Susan Warby, 57, was mistakenly given a glucose rather than a saline drip at West Suffolk Hospital after an operation for a perforated bowel in July 2018. Staff noticed a rise in blood sugar concentrations but gave her insulin to lower them rather than check the drip, which remained in place for 36 hours.
In 2008 the National Patient Safety Agency made recommendations for safe arterial line management. In 2014 the Association of Anaesthetists published guidelines aimed specifically at preventing such events. Structured processes to prevent inadvertent use of a glucose-containing fluid to flush an arterial line and regular blood glucose sampling from a location other than the arterial line are only partial solutions. However, a survey of management of arterial lines undertaken in 2013 indicated that this was a common problem, that many of the NPSA recommendations were not widely implemented and that almost one third of respondents were aware of ‘wrong flush’ errors on their unit and a further third in other locations within their hospital.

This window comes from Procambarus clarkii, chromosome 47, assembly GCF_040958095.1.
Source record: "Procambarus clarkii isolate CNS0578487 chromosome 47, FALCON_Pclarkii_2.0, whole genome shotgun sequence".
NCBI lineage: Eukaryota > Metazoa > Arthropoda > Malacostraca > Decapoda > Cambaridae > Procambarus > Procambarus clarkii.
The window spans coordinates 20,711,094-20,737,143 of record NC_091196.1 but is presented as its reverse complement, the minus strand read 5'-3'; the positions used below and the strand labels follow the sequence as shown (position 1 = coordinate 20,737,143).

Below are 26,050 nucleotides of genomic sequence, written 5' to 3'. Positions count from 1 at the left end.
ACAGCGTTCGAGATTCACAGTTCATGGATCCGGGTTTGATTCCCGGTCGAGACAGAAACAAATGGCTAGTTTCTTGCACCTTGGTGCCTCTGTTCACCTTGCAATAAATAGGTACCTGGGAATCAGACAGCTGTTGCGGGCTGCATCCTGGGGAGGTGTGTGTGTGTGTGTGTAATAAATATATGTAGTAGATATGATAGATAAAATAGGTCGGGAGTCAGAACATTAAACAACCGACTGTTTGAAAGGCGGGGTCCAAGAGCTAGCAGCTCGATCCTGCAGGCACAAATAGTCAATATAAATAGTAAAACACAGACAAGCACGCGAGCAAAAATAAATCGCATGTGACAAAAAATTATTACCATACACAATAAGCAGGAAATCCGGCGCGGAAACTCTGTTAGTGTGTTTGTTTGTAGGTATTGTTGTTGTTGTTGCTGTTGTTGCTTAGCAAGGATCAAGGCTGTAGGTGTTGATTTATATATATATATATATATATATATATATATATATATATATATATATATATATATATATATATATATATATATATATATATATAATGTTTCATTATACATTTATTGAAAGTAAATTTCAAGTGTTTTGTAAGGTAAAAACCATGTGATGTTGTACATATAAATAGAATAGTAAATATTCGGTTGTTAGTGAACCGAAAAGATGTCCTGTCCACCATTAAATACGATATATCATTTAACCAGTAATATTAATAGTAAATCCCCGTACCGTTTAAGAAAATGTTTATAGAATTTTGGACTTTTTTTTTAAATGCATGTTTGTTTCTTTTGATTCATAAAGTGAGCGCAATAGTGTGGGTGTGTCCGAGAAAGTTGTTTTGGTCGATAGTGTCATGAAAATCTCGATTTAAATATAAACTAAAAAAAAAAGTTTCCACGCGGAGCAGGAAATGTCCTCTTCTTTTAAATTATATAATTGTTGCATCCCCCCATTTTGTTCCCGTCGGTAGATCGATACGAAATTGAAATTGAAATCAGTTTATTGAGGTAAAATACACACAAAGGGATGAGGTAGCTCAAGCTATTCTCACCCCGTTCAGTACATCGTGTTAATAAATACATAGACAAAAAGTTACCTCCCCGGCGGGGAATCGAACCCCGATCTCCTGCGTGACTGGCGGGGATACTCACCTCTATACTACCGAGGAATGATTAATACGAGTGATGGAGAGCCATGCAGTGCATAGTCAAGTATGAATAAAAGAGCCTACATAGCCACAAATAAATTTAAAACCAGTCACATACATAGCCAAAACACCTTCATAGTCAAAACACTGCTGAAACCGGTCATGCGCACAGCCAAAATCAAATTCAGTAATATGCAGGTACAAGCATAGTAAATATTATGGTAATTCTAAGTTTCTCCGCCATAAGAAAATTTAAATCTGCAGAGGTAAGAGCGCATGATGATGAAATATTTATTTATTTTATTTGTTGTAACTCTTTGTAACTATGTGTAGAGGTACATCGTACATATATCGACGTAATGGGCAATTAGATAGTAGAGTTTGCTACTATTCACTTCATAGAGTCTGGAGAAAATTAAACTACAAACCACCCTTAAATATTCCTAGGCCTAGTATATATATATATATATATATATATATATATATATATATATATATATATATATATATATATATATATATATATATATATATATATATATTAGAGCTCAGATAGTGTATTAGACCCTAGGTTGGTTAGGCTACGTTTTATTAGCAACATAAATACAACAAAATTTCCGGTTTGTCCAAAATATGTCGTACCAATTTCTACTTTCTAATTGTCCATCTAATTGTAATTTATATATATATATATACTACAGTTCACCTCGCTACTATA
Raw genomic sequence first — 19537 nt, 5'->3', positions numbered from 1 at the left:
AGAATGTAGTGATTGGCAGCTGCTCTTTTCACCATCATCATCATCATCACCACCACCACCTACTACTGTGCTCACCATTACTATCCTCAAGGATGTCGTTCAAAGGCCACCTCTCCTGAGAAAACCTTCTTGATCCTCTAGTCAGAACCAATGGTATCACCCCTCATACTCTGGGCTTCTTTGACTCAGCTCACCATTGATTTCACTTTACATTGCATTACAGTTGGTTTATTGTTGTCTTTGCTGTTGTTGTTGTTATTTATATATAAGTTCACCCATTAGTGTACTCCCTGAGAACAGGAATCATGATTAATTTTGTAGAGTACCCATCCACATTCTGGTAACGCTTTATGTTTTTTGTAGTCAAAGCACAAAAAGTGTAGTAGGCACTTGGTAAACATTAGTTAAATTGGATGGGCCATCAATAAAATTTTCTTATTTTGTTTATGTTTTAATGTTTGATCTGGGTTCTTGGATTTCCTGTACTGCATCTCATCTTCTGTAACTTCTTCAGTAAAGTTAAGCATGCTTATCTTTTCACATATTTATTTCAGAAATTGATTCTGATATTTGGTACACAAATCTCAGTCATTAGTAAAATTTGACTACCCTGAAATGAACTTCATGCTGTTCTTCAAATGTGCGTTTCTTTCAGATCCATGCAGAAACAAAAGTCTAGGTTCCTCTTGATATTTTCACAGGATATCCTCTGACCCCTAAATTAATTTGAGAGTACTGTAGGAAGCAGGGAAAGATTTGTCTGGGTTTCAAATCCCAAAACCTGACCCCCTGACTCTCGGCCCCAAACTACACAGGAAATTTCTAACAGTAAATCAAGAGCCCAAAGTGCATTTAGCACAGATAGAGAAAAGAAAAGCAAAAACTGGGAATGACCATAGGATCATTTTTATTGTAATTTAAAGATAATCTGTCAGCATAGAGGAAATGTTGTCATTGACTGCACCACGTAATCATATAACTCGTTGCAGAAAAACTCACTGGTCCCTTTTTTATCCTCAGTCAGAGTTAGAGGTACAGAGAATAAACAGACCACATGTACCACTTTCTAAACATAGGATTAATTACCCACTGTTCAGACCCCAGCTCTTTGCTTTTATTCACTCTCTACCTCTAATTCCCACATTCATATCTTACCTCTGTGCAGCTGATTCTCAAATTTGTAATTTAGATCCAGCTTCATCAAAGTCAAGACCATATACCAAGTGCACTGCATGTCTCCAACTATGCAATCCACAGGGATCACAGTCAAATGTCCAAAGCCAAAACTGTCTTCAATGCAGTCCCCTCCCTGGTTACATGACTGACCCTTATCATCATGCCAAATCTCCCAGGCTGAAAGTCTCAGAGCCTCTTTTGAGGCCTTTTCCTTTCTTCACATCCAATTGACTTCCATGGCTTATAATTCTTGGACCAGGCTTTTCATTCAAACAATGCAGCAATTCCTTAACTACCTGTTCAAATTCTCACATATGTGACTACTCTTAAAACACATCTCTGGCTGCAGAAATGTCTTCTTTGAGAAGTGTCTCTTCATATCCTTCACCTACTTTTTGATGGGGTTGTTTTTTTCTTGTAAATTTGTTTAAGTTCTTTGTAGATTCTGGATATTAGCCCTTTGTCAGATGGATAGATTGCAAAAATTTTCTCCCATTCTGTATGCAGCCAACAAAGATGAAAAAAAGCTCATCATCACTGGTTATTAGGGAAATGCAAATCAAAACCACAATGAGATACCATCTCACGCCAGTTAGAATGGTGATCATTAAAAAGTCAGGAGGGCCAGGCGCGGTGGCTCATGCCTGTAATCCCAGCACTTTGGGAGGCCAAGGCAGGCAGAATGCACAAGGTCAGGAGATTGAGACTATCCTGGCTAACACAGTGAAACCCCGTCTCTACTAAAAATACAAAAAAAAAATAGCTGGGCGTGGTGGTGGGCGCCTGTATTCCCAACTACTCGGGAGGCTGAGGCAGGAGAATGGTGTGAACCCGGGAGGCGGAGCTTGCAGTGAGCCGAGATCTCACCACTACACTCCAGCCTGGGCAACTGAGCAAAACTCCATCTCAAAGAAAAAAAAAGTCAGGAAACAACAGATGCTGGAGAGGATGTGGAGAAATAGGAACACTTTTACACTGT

In this Rapid Response in the BMJ, Tim Cook says now is the time for patient representatives, clinicians, regulators and industry to work together to achieve widespread implementation of an engineered solution to prevent arterial line errors.